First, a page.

Design Philosophy in Printed Electronics
In printed electronics, I think about design philosophy from a new perspective. My question about design philosophy is related to printed electronics manufacturing: do I optimize my layout for electrical performance or manufacturability, which may then mean compromises for electrical characteristics?
In printed electronics design I need to make trade-offs between trace resistance, voltage levels, power consumption, and layout area. With proper balance of all of these factors, I have been able to define the topology for an electronics solution which implements the required functionality. Resistance plays a significant role in this process, and typically doesn’t enable new features, but instead sets limitations. The key objective regarding resistance is always to minimize it. Two tactics for doing so are using highly conductive inks and maximizing trace thickness. This may sound easy, but these tactics may expose other challenges related to design for manufacturing. In printed electronics, it’s not always obvious, and your manufacturing capabilities might not always be clear enough. You must assess manufacturing capabilities and limitations and design printed electronics layout accordingly.
Printing method defines trace characteristics
Traces in printed electronics can be manufactured by many different methods, and all have own parameters for how to optimize electrical characteristics of the trace. One of these methods is screen printing, which is fast, cost-effective, and easily scalable for high volume production. In screen printing the selected screen is a key factor defining the dimensions of the printed and cured trace. Typically, reusable screens are prepared for production so that when a photoresist capillary is added to the screen, the layout image is exposed on the capillary, and then the layout image is revealed by washing the non-exposed capillary away. Together, the selected screen and added capillary make up one of the parameters defining how much ink is transferred to the film during printing. Additionally, the thickness of the printed trace directly defines what its resistance is. The trace gets different thicknesses if either the screen, capillary, or both are changed to a different type. In addition, the selection of screen and capillary defines limitations for the minimum trace width and minimum clearance between traces. If the production has a limited range of screens and limited capillary options, it limits the capability of manufacturing different electrical characteristics as well. Regardless of the method by which the trace is printed, it’s important to understand what kind of parameters affect electrical characteristics, and what possible limitations printing imposes on layout design.
Processing liquid materials
In printed electronics, traces are manufactured by processing liquid materials, and traces become solid during curing processes. This liquid raw material is the most important parameter for determining trace resistance, and by printing we define only how much material there will be in the trace. The “quality factor” in this case is the cross sectional area of the trace. The bigger the area, the more raw material used and the lower the resistance. However, it is good to notice that the raw material is what matters the most.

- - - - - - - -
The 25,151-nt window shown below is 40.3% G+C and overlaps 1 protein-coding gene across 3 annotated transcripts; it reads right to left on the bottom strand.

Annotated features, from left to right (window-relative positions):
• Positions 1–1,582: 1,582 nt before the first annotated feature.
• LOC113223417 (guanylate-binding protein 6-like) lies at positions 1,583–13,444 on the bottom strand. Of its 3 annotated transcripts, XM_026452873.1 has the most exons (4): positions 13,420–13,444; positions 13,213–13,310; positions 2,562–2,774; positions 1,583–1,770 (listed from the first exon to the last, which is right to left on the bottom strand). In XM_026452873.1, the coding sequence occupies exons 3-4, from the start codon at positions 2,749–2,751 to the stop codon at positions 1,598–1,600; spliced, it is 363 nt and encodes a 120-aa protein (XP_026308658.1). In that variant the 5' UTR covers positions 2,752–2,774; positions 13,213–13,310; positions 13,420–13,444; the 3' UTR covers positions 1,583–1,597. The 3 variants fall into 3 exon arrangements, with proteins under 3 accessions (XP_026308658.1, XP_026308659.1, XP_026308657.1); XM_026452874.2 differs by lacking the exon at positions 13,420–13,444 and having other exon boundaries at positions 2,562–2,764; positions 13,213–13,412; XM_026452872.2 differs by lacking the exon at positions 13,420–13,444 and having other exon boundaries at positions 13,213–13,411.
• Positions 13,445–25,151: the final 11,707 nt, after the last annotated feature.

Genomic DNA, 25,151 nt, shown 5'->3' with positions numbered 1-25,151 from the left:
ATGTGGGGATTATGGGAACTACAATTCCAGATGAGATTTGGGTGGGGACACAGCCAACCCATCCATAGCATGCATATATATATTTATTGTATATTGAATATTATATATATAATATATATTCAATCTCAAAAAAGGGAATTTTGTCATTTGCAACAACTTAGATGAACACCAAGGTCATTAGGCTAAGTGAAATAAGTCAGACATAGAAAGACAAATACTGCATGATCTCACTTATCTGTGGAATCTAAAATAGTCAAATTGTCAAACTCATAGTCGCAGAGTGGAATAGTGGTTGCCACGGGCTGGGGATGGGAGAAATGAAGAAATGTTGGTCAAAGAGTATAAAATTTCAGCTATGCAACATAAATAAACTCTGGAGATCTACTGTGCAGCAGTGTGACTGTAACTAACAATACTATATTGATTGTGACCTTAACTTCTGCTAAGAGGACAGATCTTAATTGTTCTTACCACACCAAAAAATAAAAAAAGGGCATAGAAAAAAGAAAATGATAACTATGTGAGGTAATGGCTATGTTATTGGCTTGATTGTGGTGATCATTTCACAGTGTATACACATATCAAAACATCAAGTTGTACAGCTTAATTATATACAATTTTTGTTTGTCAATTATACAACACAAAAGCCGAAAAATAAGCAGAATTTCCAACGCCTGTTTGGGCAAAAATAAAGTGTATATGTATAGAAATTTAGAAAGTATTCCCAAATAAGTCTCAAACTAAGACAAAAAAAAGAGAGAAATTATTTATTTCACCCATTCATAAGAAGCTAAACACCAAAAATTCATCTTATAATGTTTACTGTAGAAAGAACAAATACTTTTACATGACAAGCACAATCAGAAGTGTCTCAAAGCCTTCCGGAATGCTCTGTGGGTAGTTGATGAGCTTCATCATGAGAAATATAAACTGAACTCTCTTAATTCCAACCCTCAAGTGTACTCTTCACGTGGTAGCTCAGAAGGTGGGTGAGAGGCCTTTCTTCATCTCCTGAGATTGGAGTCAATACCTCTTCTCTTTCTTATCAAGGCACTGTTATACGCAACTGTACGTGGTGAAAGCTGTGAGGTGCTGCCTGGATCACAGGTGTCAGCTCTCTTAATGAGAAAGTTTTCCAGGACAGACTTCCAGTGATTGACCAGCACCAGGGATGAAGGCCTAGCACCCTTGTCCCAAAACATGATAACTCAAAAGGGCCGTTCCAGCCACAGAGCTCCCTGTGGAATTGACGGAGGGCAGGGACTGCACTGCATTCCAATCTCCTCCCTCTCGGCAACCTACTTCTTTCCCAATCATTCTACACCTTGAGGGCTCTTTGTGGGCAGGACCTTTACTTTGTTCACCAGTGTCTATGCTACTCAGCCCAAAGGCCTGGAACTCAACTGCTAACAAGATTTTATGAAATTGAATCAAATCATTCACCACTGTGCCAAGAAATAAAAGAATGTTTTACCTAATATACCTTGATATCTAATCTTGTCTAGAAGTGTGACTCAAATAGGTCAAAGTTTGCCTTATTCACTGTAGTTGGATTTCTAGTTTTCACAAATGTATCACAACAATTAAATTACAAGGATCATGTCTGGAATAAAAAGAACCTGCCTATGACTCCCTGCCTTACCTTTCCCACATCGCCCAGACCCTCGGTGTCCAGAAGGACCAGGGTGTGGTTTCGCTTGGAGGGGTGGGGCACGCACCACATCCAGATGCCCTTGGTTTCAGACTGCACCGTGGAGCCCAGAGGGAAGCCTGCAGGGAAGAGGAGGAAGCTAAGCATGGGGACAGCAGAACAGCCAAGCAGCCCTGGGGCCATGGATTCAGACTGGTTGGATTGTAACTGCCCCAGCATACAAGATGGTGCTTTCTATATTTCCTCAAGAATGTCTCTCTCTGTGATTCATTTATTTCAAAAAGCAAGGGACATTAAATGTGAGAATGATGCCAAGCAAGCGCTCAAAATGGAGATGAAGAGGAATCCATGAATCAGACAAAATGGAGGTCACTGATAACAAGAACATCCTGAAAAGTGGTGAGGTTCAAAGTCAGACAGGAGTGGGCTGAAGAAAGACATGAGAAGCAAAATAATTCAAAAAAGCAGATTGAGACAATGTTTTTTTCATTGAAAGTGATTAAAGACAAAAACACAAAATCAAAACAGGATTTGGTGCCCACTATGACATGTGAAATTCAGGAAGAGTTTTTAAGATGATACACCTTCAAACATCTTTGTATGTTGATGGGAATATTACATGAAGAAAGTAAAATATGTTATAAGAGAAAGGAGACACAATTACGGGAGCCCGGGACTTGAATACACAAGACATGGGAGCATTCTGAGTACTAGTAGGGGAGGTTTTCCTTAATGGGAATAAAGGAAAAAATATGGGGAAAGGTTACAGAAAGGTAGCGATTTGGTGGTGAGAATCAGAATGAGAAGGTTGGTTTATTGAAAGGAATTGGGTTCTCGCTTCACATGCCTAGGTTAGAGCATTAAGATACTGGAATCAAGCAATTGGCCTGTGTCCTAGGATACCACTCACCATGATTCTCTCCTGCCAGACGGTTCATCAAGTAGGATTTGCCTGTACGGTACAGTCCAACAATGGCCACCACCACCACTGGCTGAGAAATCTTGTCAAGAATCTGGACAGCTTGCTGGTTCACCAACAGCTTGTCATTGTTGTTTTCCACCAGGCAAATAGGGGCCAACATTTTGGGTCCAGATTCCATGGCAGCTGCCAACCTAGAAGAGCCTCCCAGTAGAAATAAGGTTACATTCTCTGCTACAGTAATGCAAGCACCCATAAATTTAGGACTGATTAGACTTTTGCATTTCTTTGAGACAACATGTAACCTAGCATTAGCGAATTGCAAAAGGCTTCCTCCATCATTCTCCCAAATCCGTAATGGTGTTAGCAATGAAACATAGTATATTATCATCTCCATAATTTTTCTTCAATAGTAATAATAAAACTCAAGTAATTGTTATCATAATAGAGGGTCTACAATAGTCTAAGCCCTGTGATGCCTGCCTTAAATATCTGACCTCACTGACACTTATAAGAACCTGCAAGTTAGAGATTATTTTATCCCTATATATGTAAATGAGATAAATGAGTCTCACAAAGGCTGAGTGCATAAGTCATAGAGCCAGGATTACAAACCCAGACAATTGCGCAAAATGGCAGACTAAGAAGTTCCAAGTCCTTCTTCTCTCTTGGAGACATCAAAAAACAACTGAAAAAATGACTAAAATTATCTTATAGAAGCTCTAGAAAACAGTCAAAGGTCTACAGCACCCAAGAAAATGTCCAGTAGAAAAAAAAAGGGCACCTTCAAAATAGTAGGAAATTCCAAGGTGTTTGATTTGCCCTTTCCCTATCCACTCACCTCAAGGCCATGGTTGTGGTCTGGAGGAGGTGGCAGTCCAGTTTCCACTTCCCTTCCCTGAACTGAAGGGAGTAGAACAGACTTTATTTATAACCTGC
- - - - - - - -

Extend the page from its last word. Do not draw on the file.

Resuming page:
Typically it doesn’t make sense to compensate for resistance of a low conductive ink by increasing cross sectional area, because that solution requires significantly more layout room. Instead, from a resistance point-of-view, changing to a more conductive ink is more effective than increasing thickness or widening the trace. Sometimes, selection of ink based on the application is important. For example, translucent conductive ink may be used for illuminated capacitive sensor applications, where light should come through the electrode. Another case may require high conductive ink because higher current is required for driving LEDs. In screen printing, ink selection typically affects how the screen must be prepared and how liquid ink needs to be processed during manufacturing, including setting parameters which this technique sets for the printing machine (for example, selection of squeegee, printing speed, printing pressure, etc.). The conductive ink selected for the product affects both screen selection and the parameters for getting target trace dimensions. Together, trace dimensions and ink define the final resistance values of the trace.
Design for manufacturing or manufacturing for design?
Three critical parameters determine the resistance; selected ink, thickness of trace, and width of trace. If we have a critical limit for resistance, and freeze one parameter, it typically affects the other parameters as well. If we fix the conductive ink and want to minimize resistance, it means affecting the maximum thickness and maximum width of the trace. If we have especially limited room for the layout and we need to minimize trace width, our ability to reduce trace resistance is limited to selecting high conductivity ink or/and maximizing trace thickness. Regardless of our choices in printed electronics design, these factors always affect manufacturing printing setup and parameters.